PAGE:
The state Division of Motor Vehicles is sharing personal information about innocent Rhode Islanders with a growing federal anti-terrorism database, the American Civil Liberties Union of Rhode Island charged today. The ACLU has called on the DMV to stop sharing the data and to publicly justify its decision to participate in the first place.
According to a recently leaked document, Rhode Island is one of 15 states sharing biometric data from drivers’ licenses with the National Counterterrorism Center (NCTC), a government organization that integrates and analyzes what it describes as “all intelligence pertaining to terrorism possessed or acquired by the U.S. government.” The center’s database, the Terrorist Identities Database Environment (TIDE), contains information on more than one million people, and in FY2013 collected over 2,400 facial images from its driver’s license initiative, according to the leaked document.
In an August letter sent to DMV administrator Anthony Silva that has gone unanswered, ACLU of RI executive director Steven Brown raised deep concerns about the state assisting the NCTC, which is allowed to collect and analyze information regarding innocent Americans who do not have any known connection to terrorism. The letter called on the DMV to halt its participation in the driver’s license initiative or any similar program that collects innocent individuals’ personal information.
“In recent years, investigative reporting and leaks have revealed a frightening explosion of federal efforts to collect information and spy on innocent Americans. That, and the secrecy surrounding most of these efforts, is a stain on democracy. It is deeply troubling to learn that Rhode Island agencies like the DMV are – in secret, without any public awareness, discussion or input – assisting in some of these intrusive programs,” Brown said in the letter.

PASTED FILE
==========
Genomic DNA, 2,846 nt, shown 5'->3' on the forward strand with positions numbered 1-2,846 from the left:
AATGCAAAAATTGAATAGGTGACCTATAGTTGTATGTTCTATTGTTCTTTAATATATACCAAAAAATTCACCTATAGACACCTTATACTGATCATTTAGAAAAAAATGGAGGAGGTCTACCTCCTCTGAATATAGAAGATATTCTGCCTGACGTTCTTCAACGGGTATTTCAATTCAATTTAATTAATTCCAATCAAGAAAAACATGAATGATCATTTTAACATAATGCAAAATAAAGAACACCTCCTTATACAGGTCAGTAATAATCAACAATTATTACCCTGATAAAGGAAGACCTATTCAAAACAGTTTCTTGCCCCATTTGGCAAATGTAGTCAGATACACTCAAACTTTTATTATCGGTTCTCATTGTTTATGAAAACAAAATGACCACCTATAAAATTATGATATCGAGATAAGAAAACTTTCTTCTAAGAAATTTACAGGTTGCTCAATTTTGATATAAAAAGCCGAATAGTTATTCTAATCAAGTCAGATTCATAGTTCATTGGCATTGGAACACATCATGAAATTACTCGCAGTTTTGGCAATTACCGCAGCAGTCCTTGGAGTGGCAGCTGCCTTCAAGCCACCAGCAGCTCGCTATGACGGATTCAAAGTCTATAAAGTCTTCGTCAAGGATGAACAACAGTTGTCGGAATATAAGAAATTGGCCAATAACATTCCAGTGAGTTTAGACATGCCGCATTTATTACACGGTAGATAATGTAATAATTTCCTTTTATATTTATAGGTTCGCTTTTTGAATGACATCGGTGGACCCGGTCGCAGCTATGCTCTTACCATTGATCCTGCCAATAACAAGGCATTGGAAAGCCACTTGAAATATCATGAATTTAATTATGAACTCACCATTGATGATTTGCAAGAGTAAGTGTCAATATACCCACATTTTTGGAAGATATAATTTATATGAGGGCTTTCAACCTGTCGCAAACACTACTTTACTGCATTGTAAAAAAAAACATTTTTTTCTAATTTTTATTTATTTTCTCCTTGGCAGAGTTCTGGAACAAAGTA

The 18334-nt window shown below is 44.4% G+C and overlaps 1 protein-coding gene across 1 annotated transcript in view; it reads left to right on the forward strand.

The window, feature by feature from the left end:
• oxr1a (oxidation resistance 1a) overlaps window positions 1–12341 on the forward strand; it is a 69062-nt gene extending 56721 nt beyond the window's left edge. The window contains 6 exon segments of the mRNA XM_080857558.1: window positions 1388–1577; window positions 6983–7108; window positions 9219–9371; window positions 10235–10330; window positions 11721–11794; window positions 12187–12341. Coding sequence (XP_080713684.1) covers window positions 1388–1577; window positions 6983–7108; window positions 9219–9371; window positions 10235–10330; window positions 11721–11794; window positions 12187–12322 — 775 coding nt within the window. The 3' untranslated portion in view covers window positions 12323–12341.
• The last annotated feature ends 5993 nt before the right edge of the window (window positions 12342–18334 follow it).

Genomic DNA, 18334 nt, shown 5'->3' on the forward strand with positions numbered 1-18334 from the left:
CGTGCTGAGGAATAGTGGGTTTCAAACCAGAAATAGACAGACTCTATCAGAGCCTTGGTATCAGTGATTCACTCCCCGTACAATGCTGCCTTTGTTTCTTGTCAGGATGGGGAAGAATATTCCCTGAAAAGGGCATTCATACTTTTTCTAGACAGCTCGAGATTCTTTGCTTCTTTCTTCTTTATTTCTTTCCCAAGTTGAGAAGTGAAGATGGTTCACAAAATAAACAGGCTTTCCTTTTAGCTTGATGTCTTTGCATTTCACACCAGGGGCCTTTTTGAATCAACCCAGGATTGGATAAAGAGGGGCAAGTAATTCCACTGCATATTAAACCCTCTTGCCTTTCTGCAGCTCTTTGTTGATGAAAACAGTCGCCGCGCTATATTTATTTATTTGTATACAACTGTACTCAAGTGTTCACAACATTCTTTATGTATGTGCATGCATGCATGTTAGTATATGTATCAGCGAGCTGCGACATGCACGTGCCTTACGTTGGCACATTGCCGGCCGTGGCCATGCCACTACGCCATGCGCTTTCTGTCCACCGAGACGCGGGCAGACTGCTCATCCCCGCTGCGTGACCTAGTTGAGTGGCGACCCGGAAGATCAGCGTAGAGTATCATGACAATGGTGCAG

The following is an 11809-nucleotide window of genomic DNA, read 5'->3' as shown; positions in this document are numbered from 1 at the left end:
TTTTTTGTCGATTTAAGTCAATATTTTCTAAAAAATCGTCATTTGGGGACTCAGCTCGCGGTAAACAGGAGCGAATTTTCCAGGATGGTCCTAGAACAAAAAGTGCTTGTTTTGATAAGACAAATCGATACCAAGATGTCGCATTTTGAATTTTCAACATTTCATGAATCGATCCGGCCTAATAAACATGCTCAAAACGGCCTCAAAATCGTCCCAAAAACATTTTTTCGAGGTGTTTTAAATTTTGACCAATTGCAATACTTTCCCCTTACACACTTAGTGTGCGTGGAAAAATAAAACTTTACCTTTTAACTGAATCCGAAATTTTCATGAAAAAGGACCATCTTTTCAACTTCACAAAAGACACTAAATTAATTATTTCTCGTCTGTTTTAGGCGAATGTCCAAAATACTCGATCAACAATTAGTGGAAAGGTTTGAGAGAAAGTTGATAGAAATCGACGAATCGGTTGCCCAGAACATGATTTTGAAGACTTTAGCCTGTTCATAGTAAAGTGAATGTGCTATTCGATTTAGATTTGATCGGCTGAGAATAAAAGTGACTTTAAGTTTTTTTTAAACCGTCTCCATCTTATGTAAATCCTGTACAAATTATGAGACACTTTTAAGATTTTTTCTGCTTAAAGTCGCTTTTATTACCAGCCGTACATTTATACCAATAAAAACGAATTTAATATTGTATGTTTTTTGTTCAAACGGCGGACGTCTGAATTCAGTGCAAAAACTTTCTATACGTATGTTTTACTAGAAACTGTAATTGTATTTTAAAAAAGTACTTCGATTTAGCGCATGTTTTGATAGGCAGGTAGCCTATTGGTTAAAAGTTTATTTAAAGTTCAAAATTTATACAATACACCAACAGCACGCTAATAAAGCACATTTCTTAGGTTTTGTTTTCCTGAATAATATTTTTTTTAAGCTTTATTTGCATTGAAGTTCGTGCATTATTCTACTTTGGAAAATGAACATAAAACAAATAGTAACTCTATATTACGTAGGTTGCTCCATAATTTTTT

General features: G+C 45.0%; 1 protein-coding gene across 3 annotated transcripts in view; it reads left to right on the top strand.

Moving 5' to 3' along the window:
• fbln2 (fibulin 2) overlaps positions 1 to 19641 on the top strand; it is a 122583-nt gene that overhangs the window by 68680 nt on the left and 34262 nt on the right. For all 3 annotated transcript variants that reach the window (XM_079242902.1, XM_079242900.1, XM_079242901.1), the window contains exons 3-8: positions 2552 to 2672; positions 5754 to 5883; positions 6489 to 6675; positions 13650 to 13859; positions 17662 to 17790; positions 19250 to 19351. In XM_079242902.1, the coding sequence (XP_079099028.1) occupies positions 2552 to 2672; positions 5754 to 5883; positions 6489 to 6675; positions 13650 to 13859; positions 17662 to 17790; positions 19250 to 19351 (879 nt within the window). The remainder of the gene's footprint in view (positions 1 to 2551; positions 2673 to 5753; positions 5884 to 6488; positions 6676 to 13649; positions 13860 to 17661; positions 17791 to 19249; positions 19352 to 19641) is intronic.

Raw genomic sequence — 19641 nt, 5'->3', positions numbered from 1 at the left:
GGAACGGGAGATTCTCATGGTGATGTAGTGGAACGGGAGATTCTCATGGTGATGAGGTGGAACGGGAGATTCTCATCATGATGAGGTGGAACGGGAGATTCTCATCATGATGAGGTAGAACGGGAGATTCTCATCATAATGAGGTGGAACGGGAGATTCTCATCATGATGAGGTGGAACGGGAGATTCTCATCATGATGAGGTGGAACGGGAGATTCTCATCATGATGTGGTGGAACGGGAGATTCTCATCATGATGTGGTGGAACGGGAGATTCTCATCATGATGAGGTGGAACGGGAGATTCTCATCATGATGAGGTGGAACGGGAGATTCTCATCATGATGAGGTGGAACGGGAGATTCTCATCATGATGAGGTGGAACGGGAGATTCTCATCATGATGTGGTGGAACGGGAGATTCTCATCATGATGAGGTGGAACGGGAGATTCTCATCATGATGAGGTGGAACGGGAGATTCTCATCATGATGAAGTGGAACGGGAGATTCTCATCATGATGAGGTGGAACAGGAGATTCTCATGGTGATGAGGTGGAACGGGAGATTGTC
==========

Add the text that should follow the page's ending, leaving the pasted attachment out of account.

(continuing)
A copy of the ACLU’s letter and the leaked document is available here.
Much of this collected data is also added to the Terrorist Screening Database (TSDB), often called the “master watchlist,” that is shared with federal agencies, law enforcement agencies, and foreign governments. Individuals on this watchlist are often added to others, including one that subjects them to enhanced security screenings at airports and the No Fly List.“To nominate an individual to the TSDB, the government need only have reasonable suspicion that a person is a suspected terrorist; in other words, individuals can be watchlisted merely if they are suspected of being suspected terrorists,” Brown said.The ACLU requested that in addition to ending its participation in the collection of personal information, the state also publicly explain why it agreed to participate in the program in the first place. The DMV has failed to respond, and a follow-up letter sent to the Governor last week has also gone unanswered.
“The country has become all too aware in recent years of the federal government’s vast, and seemingly unquenchable thirst for, gathering of information on innocent individuals in the name of fighting terrorism," said Brown. "Rhode Islanders deserve to know why the DMV has been assisting in this questionable effort and whether this involvement will be halted.”